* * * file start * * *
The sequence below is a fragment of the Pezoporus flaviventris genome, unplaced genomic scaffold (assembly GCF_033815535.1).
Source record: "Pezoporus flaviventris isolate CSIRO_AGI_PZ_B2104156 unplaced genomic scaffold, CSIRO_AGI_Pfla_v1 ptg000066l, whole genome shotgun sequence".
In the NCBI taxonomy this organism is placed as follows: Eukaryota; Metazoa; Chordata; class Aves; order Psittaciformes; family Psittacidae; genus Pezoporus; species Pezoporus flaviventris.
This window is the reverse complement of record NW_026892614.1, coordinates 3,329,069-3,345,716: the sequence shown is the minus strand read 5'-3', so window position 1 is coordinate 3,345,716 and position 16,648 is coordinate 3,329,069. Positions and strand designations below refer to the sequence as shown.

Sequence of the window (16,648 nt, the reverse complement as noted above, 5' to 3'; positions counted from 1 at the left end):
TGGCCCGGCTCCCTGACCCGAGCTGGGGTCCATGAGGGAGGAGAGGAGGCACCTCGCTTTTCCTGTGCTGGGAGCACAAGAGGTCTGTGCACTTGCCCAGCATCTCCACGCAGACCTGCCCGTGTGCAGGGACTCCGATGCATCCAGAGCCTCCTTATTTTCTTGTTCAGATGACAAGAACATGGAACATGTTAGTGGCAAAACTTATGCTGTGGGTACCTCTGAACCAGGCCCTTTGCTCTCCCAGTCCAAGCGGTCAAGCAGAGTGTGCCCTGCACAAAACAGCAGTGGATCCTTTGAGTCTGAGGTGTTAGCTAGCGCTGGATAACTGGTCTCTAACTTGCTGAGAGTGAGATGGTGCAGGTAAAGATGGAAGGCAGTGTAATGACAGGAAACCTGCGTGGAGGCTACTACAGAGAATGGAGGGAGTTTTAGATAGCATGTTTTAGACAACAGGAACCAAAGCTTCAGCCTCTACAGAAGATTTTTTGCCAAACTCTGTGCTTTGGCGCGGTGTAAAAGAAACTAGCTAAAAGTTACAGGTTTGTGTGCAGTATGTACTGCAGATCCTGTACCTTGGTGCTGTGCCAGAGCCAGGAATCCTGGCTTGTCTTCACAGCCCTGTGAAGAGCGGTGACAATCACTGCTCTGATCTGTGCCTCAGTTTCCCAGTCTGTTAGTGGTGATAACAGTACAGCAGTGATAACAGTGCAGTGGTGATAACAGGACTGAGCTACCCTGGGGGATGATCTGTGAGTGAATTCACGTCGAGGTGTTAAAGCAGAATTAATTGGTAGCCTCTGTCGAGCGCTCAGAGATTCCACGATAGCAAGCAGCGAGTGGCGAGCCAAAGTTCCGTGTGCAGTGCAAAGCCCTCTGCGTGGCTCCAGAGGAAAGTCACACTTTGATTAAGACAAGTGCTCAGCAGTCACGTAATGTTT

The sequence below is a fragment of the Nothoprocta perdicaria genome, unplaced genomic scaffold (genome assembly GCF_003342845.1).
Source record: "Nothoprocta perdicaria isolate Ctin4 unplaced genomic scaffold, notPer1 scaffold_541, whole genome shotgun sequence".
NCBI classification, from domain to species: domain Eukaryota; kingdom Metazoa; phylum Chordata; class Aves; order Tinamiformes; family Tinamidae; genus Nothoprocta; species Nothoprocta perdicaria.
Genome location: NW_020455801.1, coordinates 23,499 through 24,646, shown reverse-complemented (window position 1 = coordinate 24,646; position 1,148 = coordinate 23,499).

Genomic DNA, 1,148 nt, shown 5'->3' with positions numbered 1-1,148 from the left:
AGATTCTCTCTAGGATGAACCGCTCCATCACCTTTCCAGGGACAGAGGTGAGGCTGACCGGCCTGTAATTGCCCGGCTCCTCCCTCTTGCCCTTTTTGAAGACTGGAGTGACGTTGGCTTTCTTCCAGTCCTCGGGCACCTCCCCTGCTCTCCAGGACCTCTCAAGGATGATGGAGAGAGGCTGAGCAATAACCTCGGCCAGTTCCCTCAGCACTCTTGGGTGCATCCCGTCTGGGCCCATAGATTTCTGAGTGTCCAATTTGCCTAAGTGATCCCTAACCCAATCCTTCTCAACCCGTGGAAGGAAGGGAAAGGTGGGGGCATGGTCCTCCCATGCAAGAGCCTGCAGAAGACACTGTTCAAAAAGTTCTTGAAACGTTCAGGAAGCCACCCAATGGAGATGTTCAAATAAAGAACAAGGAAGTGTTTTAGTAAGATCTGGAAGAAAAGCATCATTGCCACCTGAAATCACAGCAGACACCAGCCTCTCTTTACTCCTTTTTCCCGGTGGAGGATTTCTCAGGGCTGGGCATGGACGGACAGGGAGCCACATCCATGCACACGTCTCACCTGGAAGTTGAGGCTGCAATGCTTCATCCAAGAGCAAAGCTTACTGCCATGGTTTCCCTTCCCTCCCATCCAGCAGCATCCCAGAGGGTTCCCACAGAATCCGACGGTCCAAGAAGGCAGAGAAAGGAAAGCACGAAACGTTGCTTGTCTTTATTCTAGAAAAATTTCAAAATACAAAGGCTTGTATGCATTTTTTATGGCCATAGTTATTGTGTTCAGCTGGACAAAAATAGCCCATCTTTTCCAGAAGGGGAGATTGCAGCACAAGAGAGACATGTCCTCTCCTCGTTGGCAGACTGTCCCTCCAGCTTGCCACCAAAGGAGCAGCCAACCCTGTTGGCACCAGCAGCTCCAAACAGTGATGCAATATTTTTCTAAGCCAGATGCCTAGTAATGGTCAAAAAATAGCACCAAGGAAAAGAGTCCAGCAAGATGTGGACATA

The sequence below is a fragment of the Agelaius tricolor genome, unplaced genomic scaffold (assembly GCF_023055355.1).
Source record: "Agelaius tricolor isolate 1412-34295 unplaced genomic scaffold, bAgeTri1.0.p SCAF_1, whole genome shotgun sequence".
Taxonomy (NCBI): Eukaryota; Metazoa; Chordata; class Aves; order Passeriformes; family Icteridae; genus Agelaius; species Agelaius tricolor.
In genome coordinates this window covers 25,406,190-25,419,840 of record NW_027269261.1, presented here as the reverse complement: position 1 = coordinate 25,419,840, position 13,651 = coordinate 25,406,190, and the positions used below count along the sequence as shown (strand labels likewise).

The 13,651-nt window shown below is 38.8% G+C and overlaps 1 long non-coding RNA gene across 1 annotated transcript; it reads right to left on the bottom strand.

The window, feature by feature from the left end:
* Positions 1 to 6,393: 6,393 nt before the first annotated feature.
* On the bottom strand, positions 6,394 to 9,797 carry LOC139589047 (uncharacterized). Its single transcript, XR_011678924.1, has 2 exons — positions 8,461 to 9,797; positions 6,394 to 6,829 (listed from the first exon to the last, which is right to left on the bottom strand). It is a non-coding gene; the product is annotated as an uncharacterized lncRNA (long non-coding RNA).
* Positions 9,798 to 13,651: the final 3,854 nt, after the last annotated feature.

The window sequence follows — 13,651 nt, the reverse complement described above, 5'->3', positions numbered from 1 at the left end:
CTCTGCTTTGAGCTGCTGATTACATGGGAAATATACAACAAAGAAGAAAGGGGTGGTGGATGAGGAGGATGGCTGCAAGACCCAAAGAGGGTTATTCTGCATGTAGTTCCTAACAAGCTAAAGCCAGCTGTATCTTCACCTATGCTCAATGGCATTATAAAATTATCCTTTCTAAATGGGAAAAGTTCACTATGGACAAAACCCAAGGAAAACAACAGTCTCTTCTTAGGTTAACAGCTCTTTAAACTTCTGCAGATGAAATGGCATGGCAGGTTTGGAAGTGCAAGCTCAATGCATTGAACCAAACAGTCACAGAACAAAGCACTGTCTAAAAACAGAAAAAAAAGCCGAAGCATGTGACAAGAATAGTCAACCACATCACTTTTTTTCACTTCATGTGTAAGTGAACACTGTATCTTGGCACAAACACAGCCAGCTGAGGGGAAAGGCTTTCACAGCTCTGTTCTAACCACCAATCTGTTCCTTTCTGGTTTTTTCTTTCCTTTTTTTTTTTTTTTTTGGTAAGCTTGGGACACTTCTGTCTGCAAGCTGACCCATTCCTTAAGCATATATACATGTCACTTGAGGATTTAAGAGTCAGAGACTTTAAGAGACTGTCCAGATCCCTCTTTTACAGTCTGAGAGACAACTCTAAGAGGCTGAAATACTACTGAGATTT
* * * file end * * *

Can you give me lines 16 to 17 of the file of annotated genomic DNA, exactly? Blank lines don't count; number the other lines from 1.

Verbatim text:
In genome coordinates this window covers 25,406,190-25,419,840 of record NW_027269261.1, presented here as the reverse complement: position 1 = coordinate 25,419,840, position 13,651 = coordinate 25,406,190, and the positions used below count along the sequence as shown (strand labels likewise).

The 13,651-nt window shown below is 38.8% G+C and overlaps 1 long non-coding RNA gene across 1 annotated transcript; it reads right to left on the bottom strand.